It works fine. Just like if you were using DHCP on a legacy multi-segment network. If DHCP server resides on the same VLAN as the client then no relay is needed. If on a different VLAN than the DHCP server the Clients DHCP Discover would need a relay. No multiple DHCP servers are required.
Hope this helps,
The relay is the function or service provided by the routing device (RSM or external router maybe for you) that is routing between VLANS. See ip-helper for your DCHP forwarding needs.
Hope this helps,
Thanks again. So if I understand VLANs correctly I would have to setup DHCP to serve the same IP Address subnet to the same VLAN, i.e. assigning anything in 10.14.1.x 255.255.255.0 to VLAN 2, only IP addresses with 10.14.1.x would work in VLAN 2?
You are correct with your "DHCP to serve same ip to same VLAN" except with the ip helper (relay) you can do the following scenerio.
Say VLAN 1 = 220.127.116.11/24
VLAN1 (routed interface) 18.104.22.168/24
DHCP Server = 22.214.171.124/24
Hosts on VLAN 1 = 126.96.36.199 - 254/24 (could get DHCP address without helper/relay)
VLAN 2 = 188.8.131.52/24
VLAN 2 (routed interface) 184.108.40.206/24
No DHCP server - but an ip helper/relay on the routed interface for VLAN2 pointing to 220.127.116.11
Hosts on VLAN2 = 18.104.22.168 - 254/24 (hosts would request addr and the routers interface would bundle this request up and send it (unicast to DHCP server). The DHCP server would need an address range (Nt calls them scopes) for the VLAN2 address range.
Hope this makes more sense. Just think of VLANs as separate switches/BCAST Domains. You'll need a routing device to get from one to another.
Thanks for all of the help. I really appreciate it. 2 more questions if you don't mind.
1. Do you know what kind of router interface blade would work on a Catalyst 5500 switch?
2. We have 3 Catalyst 5500 switches, would they all need a router interface blade to do VLANs or would only the main swich need one?
You can use an RSM in a 5500 to provide routing functions. Depending on how the catalysts were connected (FastE/Gig) you could run trunks between them and use only one RSM to provide routing functions for all.
Since you are being so helpful I was wondering if you could help me with another problem?
Everyday at exactly 4:30 p.m. our WAN connection slows to a crawl for 15-30 minutes then returns to normal. There are no automated/scheduled tasks running at this time.
I have tried using a packet sniffer on the Ethernet interface of the router to monitor traffic on the router. There is no more network traffice from the LAN at 4:30 than any other time, the total packet amount on the interface is similar to other times during the day. Do you have a suggestion on something else to try to locate the slowdown? I've ran out of ideas.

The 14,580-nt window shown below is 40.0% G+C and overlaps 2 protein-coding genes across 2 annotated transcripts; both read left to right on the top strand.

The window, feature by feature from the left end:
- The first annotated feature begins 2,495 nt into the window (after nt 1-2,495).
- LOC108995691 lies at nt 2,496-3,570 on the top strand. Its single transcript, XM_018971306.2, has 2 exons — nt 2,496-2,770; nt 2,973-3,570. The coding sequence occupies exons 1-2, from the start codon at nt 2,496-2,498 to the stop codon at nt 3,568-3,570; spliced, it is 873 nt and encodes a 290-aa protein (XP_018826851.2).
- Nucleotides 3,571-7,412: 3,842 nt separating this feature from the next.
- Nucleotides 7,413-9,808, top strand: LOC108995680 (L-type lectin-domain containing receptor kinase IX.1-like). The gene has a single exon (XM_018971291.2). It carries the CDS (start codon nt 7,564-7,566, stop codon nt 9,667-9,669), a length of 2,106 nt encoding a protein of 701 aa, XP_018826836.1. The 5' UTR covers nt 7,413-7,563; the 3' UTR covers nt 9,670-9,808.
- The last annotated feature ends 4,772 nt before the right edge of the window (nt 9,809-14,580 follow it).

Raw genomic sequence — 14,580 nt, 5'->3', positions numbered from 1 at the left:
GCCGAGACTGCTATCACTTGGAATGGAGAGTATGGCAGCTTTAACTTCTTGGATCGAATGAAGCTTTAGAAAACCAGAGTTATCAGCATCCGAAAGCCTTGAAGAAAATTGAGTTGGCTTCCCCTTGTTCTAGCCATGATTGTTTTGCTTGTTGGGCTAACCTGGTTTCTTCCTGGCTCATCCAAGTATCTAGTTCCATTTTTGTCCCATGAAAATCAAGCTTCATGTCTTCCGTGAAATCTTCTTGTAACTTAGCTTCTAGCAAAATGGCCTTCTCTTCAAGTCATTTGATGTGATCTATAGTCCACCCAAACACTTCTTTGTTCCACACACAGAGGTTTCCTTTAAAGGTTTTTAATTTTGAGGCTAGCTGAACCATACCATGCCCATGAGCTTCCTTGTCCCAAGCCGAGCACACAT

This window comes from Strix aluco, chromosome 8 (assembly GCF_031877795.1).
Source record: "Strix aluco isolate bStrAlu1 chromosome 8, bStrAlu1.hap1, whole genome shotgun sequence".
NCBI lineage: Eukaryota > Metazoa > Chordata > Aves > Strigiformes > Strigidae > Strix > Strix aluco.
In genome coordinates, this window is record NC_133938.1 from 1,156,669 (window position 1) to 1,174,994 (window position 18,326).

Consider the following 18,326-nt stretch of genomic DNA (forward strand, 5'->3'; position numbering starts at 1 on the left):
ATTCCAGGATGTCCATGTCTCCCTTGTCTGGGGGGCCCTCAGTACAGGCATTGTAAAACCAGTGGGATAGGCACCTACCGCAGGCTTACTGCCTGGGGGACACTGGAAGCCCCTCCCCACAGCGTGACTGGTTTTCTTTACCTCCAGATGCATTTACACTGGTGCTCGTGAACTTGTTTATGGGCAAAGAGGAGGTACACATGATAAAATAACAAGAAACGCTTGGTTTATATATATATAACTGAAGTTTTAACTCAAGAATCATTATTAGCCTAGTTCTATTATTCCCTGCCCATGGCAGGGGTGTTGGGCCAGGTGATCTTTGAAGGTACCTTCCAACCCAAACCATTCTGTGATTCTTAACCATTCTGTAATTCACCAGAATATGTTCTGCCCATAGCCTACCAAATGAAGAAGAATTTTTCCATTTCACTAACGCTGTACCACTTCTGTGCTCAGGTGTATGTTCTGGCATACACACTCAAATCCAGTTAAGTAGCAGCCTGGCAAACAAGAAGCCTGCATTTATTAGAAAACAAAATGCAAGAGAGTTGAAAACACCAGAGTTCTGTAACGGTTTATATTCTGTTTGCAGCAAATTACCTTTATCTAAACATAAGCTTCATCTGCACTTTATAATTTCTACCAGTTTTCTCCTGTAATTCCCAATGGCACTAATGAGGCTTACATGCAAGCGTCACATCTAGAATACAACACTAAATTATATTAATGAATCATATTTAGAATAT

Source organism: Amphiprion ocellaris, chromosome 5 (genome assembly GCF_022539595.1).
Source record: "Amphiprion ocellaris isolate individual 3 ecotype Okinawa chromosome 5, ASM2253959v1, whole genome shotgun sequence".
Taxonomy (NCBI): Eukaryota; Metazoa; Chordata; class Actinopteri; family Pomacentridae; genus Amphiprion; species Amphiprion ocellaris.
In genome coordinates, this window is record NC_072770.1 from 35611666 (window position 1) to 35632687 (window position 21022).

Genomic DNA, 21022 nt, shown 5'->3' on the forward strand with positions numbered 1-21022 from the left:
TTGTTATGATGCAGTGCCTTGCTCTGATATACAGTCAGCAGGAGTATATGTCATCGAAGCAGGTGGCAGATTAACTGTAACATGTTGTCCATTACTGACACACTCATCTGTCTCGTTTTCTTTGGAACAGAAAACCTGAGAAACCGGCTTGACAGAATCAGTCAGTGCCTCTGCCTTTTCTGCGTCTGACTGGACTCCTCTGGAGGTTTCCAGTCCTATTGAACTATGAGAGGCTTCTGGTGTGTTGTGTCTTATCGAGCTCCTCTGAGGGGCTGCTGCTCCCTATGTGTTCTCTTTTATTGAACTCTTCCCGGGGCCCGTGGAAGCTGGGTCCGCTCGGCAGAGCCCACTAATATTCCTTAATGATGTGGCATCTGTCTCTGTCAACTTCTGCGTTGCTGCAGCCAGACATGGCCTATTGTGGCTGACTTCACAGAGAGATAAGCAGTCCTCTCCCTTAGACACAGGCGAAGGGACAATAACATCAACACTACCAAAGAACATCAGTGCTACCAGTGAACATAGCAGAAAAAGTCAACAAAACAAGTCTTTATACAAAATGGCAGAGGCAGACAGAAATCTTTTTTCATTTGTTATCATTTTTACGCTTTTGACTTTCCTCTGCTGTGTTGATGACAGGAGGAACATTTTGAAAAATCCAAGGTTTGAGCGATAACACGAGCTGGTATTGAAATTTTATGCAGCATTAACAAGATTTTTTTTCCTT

Thanks for all of your help!!
You need to gather more information regarding this problem. Meaning, "whats slow??. Is it an application that is slow or any WAN destined traffic? If it's all traffic then you might have an issue with your provider (assuming this is where your WAN connection goes). They maybe be having the issue that is effecting your data. Also look at your network equipment to ensure it's not an issue with resources (e.g. Memory/etc) due to some network event going on at this time. Sorry I can't be more specific but this is a hard one to tackle without much more information.
Hope this helps,
It seems to effect mainly IP connections, AS/400 clients, Internet traffic, Citrix Clients. All of this traffic uses the WAN. I haven't contacted the service provider, ISP, yet.
Here is something to consider, without knowing more about your network.
I assume you don't have the RSM yet and therefore you have one large bridged network. You may be experiencing heavy traffic on your local LAN. Your users are starting to end their day, are backing up data across you LAN, writing files out to servers, Closing applications, etc.... Some servers may be doing some replication/backup at that time. All of these items are just some examples of local traffic that could cause you some problems with latency.
At 4:30 check your switch performance and see if you notice an increase at that time.
Two threads in one here so I'll respond to each in turn...
1. DHCP for VLANS.
Typical installation is you set up a DHCP SCOPE on a per VLAN basis. Ideally you set up two servers for redundancy with non-overlapping IP address assignment. The servers can be on the same segment, even one without any client such as in your server pool core. Clients issue DHCP requests and router forwards the requests to the DHCP servers by virtue of the IP HELPER command. If your edge is only Layer-2 then you would only need to put the Routing function in the Core and put the IP helper on each interface.
2 Poor performance at 4:30.
Gut tells me that your users are writing back Roaming Profiles at that time. Sounds like everybody is bailing at the same time and saving configs. Reset your interface stats at the edge and see if it is only coming in from the WAN side. Does it slow down in your head-office network or just the WAN? Don't forget to check multiple protocol stats if you are running them (IP & IPX of you are using them for Novell.)